Perched comfortably inside the Museum of Natural History’s replica chimpanzee nest, my mother delivers a convincing “pant-hoot” and takes a look around the Gombe bush. For the rest of the day, we riffle through each other’s ponytails to simulate grooming — an important bonding act between chimps.
We aren’t just monkeying around. We’re on a great Simian Safari, a road rally in pursuit of primates. And we haven’t left Cleveland.
Armed with field notebooks, metaphorical pith helmets and Primate Passports that get us into the museum and ape activities at the Great Lakes Science Center and Cleveland Metroparks Zoo, we begin our expedition at “Discovering Chimpanzees: The Remarkable World of Jane Goodall.”
Mom and I probably aren’t the museum’s target demographic, but we still have a thoroughly enjoyable time swinging through the lushly decorated exhibit, which is wild with colorful vegetation that evokes Goodall’s beloved Africa. Interactive computer displays teach us how to translate primate facial expressions and oral communication. One shows several chimps, and then Goodall, uttering resounding “pant-hoots” — the “hooh hooh hooh hah hah” most often associated with the animals who share 98.6 percent of our DNA. We create and record our own chimp chat, a skill we will refine as the day progresses.
We examine Goodall’s original field notes and poke around her first, humble Gombe tent, recreated in exacting, authentic detail, down to a light blue stoneware teapot, a bit of Britain brought into the wild. The highlight of the exhibit for both kids and adults who act like them is the Chimp Forest, abundantly verdant with leaves and vines to look like the Tanzanian jungle. Home to the chimp nest, a tree stump for drumming and arm-extenders to facilitate four-legged ambulation, the activity-filled forest prompts many pant-hoots of approval.
We leave the jungle and hop in our safari Jeep (OK, my Corolla) and wind our way to the Science Center for the noon showing of “Jane Goodall’s Wild Chimpanzees.” The Omnimax presents the Elysian forests, empyrean seas and gorgeous mountain ranges of Gombe in striking clarity. I feel as though I can reach out and touch Fifi, Frodo and the rest of the chimp gang. Throughout the film, Goodall evolves from a pioneering, young blonde into one of the most famous women scientists of our time.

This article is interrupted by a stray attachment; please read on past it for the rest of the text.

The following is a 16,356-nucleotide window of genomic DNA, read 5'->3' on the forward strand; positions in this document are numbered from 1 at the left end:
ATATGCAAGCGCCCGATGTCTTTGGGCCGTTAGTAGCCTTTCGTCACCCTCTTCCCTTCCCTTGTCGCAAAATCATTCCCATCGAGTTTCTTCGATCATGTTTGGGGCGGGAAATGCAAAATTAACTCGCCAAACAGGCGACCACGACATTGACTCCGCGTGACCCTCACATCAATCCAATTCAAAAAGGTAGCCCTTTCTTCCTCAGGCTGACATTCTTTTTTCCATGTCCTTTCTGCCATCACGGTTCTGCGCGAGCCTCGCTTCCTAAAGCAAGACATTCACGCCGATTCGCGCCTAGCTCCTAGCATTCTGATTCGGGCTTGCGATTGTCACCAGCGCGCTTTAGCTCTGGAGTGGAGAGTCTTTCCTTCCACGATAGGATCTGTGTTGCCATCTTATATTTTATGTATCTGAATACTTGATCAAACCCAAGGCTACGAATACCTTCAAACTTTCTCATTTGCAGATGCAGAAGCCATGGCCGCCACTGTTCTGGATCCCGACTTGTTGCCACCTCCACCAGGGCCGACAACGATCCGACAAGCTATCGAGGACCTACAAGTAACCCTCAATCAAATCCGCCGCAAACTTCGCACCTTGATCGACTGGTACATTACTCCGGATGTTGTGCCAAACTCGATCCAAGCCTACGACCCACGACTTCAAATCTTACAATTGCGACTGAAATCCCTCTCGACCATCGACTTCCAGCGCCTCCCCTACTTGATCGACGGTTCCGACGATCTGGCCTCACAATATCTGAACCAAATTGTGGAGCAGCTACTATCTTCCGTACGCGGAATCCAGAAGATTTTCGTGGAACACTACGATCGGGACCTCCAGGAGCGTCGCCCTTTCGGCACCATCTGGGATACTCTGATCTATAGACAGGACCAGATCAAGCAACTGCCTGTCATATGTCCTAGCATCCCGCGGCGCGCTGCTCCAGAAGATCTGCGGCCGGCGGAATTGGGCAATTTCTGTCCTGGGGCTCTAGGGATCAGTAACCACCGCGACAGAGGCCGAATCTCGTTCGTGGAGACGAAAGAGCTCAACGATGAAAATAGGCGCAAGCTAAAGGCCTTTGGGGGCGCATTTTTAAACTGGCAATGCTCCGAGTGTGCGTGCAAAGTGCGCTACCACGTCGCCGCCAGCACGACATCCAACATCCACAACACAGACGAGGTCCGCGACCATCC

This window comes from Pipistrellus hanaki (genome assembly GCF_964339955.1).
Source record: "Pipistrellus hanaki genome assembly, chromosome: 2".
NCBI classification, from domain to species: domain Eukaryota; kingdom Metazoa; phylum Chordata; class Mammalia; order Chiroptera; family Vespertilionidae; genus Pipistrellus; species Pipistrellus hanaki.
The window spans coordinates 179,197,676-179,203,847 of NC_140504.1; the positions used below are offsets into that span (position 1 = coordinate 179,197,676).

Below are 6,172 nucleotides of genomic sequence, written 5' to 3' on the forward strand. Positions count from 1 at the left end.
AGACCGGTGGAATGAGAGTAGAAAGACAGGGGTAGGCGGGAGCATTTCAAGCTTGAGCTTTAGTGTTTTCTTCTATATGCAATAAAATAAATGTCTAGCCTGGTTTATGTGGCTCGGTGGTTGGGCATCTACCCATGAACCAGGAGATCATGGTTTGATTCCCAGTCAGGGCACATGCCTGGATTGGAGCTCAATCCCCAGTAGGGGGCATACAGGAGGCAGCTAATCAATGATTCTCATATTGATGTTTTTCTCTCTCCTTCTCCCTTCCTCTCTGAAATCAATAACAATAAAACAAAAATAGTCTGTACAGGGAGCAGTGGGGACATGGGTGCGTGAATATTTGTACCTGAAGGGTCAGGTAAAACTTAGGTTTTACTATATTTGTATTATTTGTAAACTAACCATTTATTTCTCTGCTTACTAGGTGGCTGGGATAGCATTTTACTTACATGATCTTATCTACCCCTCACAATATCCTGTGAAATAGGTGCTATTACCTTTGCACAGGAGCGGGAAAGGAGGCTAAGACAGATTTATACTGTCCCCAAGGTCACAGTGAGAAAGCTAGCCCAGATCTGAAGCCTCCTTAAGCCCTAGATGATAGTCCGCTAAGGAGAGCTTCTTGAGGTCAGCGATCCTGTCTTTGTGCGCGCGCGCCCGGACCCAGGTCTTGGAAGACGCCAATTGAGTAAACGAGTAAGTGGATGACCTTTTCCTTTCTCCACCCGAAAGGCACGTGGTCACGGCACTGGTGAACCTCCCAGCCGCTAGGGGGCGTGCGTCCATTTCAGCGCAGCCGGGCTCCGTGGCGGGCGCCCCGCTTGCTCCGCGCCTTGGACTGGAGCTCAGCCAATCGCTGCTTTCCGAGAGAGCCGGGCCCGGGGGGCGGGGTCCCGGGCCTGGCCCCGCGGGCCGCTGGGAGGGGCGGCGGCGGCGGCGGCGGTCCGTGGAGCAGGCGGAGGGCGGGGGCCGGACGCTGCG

The zoo is the last stop on our monkey marathon. It’s a Monday — the day Cuyahoga County residents get in free — so we experience our own jungle of humanity. Like Goodall before us, we sally forth on foot to visit representatives of the Great Ape family, lady chimps Jackie, Bo and Binti.
It feels right to watch them, as if Goodall herself is narrating the experience through us.
“Look at the way the ropes are hung, that probably mimics the tree nest,” Mom says.
“See those watercooler jugs?” I say. “They’re like the tree stumps chimps drum or like the gas cans that Frodo tossed around to achieve alpha male status.”
We stand there for a while and watch our distant evolutionary cousins socially groom and play with their gums and teeth. We are transfixed by the napping chimp’s hands, by how much they look like our own.
The Primate Passport includes admission to the exhibit, movie and zoo. It’s available at the box office of all three locations or at www.travelcleveland.com. The cost is $19.50 for adults and $9.50 for children. Tickets may be purchased separately. The exhibit and movie run through Sept 3. For more information on the exhibit, call (216) 231-4600 or visit www.cmnh.org; (216) 694-2000 or www.glsc.org for the movie; and (216) 661-6500 or www.clemetzoo.com for the zoo.